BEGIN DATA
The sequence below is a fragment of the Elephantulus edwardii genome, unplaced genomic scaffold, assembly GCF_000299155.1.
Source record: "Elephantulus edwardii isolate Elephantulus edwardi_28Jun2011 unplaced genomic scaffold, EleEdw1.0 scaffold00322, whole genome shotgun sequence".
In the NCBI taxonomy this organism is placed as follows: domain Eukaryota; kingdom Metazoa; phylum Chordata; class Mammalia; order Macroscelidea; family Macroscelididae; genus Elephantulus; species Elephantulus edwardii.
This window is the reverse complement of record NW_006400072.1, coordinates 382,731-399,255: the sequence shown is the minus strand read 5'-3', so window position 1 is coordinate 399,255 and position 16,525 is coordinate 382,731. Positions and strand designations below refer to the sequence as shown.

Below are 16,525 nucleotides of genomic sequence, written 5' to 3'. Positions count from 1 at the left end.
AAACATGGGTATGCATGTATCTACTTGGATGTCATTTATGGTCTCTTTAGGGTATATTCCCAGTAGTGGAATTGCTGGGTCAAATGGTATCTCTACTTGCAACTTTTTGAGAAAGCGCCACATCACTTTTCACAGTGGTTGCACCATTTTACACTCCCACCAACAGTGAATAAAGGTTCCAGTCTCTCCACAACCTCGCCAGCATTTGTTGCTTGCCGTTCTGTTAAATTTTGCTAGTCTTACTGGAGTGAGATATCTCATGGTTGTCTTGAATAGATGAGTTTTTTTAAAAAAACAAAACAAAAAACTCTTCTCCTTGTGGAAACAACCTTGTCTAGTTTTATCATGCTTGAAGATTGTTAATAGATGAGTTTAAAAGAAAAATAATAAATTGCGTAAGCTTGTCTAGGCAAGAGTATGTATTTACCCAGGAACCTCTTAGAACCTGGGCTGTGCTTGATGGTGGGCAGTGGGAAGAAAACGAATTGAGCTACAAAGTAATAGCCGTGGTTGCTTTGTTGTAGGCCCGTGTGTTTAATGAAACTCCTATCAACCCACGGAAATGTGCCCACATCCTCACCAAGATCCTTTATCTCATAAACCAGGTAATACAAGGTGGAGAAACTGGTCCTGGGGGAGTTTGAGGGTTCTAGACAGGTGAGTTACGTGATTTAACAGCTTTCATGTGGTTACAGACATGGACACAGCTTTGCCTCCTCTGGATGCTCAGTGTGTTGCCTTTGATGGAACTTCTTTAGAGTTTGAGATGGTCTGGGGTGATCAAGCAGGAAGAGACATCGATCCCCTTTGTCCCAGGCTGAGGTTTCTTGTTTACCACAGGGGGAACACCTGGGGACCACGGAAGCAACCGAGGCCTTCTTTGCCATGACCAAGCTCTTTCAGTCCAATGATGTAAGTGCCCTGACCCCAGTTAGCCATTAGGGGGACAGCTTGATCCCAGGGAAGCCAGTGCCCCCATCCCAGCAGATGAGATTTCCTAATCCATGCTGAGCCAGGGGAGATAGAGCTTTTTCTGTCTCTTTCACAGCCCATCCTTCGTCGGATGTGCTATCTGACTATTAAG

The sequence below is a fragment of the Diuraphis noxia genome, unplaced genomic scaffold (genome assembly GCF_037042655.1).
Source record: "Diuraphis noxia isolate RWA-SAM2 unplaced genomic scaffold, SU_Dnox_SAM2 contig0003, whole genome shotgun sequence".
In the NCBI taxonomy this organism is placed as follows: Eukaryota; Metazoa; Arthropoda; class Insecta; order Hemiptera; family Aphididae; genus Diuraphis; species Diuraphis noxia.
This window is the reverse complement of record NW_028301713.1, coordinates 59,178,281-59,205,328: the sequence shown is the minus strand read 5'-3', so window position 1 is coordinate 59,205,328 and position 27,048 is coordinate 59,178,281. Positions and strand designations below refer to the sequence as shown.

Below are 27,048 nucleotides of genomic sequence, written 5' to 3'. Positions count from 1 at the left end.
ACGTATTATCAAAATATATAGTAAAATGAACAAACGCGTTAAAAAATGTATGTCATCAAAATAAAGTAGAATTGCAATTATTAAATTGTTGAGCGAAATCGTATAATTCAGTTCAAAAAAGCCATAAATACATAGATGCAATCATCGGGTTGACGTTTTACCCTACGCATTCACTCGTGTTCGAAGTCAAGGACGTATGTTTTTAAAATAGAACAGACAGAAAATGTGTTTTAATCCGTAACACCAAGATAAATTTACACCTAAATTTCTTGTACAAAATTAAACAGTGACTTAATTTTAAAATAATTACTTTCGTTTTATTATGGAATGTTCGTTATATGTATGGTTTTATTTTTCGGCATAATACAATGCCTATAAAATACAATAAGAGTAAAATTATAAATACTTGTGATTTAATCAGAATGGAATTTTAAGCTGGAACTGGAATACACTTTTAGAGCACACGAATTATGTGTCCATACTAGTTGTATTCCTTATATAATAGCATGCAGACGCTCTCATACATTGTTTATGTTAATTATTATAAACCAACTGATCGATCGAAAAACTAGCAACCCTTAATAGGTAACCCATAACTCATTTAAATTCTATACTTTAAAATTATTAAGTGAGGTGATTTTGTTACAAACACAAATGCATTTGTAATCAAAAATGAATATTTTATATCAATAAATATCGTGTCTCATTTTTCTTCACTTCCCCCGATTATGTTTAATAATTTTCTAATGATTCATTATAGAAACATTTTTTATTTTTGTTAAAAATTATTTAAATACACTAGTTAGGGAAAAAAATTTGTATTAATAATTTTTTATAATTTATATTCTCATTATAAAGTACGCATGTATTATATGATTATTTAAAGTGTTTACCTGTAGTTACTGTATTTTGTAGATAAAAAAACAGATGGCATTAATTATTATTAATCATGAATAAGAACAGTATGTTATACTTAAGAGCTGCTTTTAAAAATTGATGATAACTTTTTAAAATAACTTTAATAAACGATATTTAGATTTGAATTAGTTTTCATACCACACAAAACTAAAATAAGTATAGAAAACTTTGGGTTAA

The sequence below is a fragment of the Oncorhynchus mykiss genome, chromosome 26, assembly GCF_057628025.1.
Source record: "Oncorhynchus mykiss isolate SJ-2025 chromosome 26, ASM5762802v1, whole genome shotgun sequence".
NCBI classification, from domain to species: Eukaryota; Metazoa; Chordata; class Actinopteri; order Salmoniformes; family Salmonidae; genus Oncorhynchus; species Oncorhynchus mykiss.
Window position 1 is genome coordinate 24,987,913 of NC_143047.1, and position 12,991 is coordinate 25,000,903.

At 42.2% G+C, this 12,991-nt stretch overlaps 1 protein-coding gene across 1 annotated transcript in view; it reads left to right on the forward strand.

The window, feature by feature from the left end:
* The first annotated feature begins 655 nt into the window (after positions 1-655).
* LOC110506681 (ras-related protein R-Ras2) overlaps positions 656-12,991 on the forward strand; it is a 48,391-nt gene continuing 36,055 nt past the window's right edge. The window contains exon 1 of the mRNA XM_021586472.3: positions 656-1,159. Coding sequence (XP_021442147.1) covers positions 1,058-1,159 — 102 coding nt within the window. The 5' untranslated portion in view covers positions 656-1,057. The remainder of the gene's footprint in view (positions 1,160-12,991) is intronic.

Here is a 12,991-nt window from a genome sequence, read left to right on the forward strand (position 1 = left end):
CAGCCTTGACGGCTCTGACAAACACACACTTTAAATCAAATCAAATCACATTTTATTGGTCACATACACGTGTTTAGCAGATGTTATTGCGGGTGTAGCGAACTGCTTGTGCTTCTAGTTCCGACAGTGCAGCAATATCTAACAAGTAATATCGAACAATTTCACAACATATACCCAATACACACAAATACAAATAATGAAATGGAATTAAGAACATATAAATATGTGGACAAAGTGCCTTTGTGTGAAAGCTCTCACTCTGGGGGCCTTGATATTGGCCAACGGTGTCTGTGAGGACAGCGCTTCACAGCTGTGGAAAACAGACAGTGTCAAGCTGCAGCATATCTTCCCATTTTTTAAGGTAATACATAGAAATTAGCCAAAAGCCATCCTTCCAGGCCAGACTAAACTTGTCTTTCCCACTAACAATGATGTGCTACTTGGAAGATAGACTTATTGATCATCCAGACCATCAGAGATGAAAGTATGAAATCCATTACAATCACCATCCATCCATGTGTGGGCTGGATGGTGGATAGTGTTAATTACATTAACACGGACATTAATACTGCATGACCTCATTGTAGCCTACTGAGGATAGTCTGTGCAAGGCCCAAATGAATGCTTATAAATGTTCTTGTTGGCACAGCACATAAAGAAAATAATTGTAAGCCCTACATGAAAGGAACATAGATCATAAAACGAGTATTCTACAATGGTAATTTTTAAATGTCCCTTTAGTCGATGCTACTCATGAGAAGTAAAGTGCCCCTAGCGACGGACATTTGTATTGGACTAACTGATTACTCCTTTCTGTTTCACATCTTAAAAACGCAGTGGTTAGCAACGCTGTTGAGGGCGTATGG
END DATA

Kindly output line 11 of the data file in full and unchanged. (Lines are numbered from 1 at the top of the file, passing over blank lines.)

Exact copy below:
Below are 27,048 nucleotides of genomic sequence, written 5' to 3'. Positions count from 1 at the left end.